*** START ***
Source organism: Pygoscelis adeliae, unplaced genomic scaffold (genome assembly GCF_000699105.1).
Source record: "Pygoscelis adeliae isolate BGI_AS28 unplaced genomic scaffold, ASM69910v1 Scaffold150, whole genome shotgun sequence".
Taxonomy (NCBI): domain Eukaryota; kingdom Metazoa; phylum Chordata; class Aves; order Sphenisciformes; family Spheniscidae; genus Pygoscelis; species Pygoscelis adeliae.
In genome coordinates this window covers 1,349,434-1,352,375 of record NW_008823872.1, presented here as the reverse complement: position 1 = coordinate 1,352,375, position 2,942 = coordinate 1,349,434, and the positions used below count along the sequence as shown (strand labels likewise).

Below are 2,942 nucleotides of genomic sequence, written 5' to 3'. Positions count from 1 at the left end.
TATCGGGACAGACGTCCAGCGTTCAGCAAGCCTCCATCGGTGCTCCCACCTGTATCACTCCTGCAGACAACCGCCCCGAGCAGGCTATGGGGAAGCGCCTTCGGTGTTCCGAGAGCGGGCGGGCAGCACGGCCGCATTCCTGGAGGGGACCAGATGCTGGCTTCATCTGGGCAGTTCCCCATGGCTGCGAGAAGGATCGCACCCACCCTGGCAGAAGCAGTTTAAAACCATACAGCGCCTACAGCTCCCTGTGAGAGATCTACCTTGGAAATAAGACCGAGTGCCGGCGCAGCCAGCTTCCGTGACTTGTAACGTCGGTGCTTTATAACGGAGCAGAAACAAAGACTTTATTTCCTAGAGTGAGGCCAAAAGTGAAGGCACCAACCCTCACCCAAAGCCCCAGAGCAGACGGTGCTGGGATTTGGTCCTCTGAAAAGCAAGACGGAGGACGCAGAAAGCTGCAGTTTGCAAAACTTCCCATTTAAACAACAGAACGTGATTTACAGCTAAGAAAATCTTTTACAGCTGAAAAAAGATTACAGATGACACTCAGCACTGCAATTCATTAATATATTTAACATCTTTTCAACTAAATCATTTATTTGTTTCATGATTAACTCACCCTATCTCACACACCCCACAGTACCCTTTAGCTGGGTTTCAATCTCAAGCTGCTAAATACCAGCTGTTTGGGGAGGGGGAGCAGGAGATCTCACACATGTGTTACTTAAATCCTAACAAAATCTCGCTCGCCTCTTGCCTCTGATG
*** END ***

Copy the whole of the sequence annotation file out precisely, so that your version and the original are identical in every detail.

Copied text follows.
Source organism: Pygoscelis adeliae, unplaced genomic scaffold (genome assembly GCF_000699105.1).
Source record: "Pygoscelis adeliae isolate BGI_AS28 unplaced genomic scaffold, ASM69910v1 Scaffold150, whole genome shotgun sequence".
Taxonomy (NCBI): domain Eukaryota; kingdom Metazoa; phylum Chordata; class Aves; order Sphenisciformes; family Spheniscidae; genus Pygoscelis; species Pygoscelis adeliae.
In genome coordinates this window covers 1,349,434-1,352,375 of record NW_008823872.1, presented here as the reverse complement: position 1 = coordinate 1,352,375, position 2,942 = coordinate 1,349,434, and the positions used below count along the sequence as shown (strand labels likewise).

Below are 2,942 nucleotides of genomic sequence, written 5' to 3'. Positions count from 1 at the left end.
TATCGGGACAGACGTCCAGCGTTCAGCAAGCCTCCATCGGTGCTCCCACCTGTATCACTCCTGCAGACAACCGCCCCGAGCAGGCTATGGGGAAGCGCCTTCGGTGTTCCGAGAGCGGGCGGGCAGCACGGCCGCATTCCTGGAGGGGACCAGATGCTGGCTTCATCTGGGCAGTTCCCCATGGCTGCGAGAAGGATCGCACCCACCCTGGCAGAAGCAGTTTAAAACCATACAGCGCCTACAGCTCCCTGTGAGAGATCTACCTTGGAAATAAGACCGAGTGCCGGCGCAGCCAGCTTCCGTGACTTGTAACGTCGGTGCTTTATAACGGAGCAGAAACAAAGACTTTATTTCCTAGAGTGAGGCCAAAAGTGAAGGCACCAACCCTCACCCAAAGCCCCAGAGCAGACGGTGCTGGGATTTGGTCCTCTGAAAAGCAAGACGGAGGACGCAGAAAGCTGCAGTTTGCAAAACTTCCCATTTAAACAACAGAACGTGATTTACAGCTAAGAAAATCTTTTACAGCTGAAAAAAGATTACAGATGACACTCAGCACTGCAATTCATTAATATATTTAACATCTTTTCAACTAAATCATTTATTTGTTTCATGATTAACTCACCCTATCTCACACACCCCACAGTACCCTTTAGCTGGGTTTCAATCTCAAGCTGCTAAATACCAGCTGTTTGGGGAGGGGGAGCAGGAGATCTCACACATGTGTTACTTAAATCCTAACAAAATCTCGCTCGCCTCTTGCCTCTGATG